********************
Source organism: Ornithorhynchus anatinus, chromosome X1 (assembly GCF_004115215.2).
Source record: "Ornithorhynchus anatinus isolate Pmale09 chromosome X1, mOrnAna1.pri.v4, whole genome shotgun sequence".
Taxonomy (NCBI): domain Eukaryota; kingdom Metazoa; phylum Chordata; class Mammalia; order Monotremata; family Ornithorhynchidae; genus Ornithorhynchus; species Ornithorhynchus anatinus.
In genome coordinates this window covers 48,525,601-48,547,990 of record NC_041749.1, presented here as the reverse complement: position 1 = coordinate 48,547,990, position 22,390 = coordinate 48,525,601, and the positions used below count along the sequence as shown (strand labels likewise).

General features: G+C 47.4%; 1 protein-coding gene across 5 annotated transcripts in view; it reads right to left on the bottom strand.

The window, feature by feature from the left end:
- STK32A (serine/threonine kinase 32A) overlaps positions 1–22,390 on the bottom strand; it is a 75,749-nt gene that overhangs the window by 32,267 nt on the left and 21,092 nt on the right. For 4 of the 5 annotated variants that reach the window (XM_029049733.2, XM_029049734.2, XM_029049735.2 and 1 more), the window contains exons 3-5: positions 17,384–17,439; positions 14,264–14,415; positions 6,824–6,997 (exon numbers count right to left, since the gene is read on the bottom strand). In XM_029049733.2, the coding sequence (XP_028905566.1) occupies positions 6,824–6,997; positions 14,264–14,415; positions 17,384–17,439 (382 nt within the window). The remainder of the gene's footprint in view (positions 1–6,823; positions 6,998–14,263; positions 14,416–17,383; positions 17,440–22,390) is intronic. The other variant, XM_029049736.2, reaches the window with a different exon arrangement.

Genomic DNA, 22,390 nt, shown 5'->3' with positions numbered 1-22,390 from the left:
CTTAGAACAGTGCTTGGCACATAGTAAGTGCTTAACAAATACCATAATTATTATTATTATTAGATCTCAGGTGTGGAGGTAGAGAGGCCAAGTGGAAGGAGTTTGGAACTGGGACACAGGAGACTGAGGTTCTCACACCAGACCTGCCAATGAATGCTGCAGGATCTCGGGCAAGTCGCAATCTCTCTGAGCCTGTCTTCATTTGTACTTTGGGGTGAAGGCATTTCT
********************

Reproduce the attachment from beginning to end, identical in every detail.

Source organism: Ornithorhynchus anatinus, chromosome X1 (assembly GCF_004115215.2).
Source record: "Ornithorhynchus anatinus isolate Pmale09 chromosome X1, mOrnAna1.pri.v4, whole genome shotgun sequence".
Taxonomy (NCBI): domain Eukaryota; kingdom Metazoa; phylum Chordata; class Mammalia; order Monotremata; family Ornithorhynchidae; genus Ornithorhynchus; species Ornithorhynchus anatinus.
In genome coordinates this window covers 48,525,601-48,547,990 of record NC_041749.1, presented here as the reverse complement: position 1 = coordinate 48,547,990, position 22,390 = coordinate 48,525,601, and the positions used below count along the sequence as shown (strand labels likewise).

General features: G+C 47.4%; 1 protein-coding gene across 5 annotated transcripts in view; it reads right to left on the bottom strand.

The window, feature by feature from the left end:
- STK32A (serine/threonine kinase 32A) overlaps positions 1–22,390 on the bottom strand; it is a 75,749-nt gene that overhangs the window by 32,267 nt on the left and 21,092 nt on the right. For 4 of the 5 annotated variants that reach the window (XM_029049733.2, XM_029049734.2, XM_029049735.2 and 1 more), the window contains exons 3-5: positions 17,384–17,439; positions 14,264–14,415; positions 6,824–6,997 (exon numbers count right to left, since the gene is read on the bottom strand). In XM_029049733.2, the coding sequence (XP_028905566.1) occupies positions 6,824–6,997; positions 14,264–14,415; positions 17,384–17,439 (382 nt within the window). The remainder of the gene's footprint in view (positions 1–6,823; positions 6,998–14,263; positions 14,416–17,383; positions 17,440–22,390) is intronic. The other variant, XM_029049736.2, reaches the window with a different exon arrangement.

Genomic DNA, 22,390 nt, shown 5'->3' with positions numbered 1-22,390 from the left:
CTTAGAACAGTGCTTGGCACATAGTAAGTGCTTAACAAATACCATAATTATTATTATTATTAGATCTCAGGTGTGGAGGTAGAGAGGCCAAGTGGAAGGAGTTTGGAACTGGGACACAGGAGACTGAGGTTCTCACACCAGACCTGCCAATGAATGCTGCAGGATCTCGGGCAAGTCGCAATCTCTCTGAGCCTGTCTTCATTTGTACTTTGGGGTGAAGGCATTTCT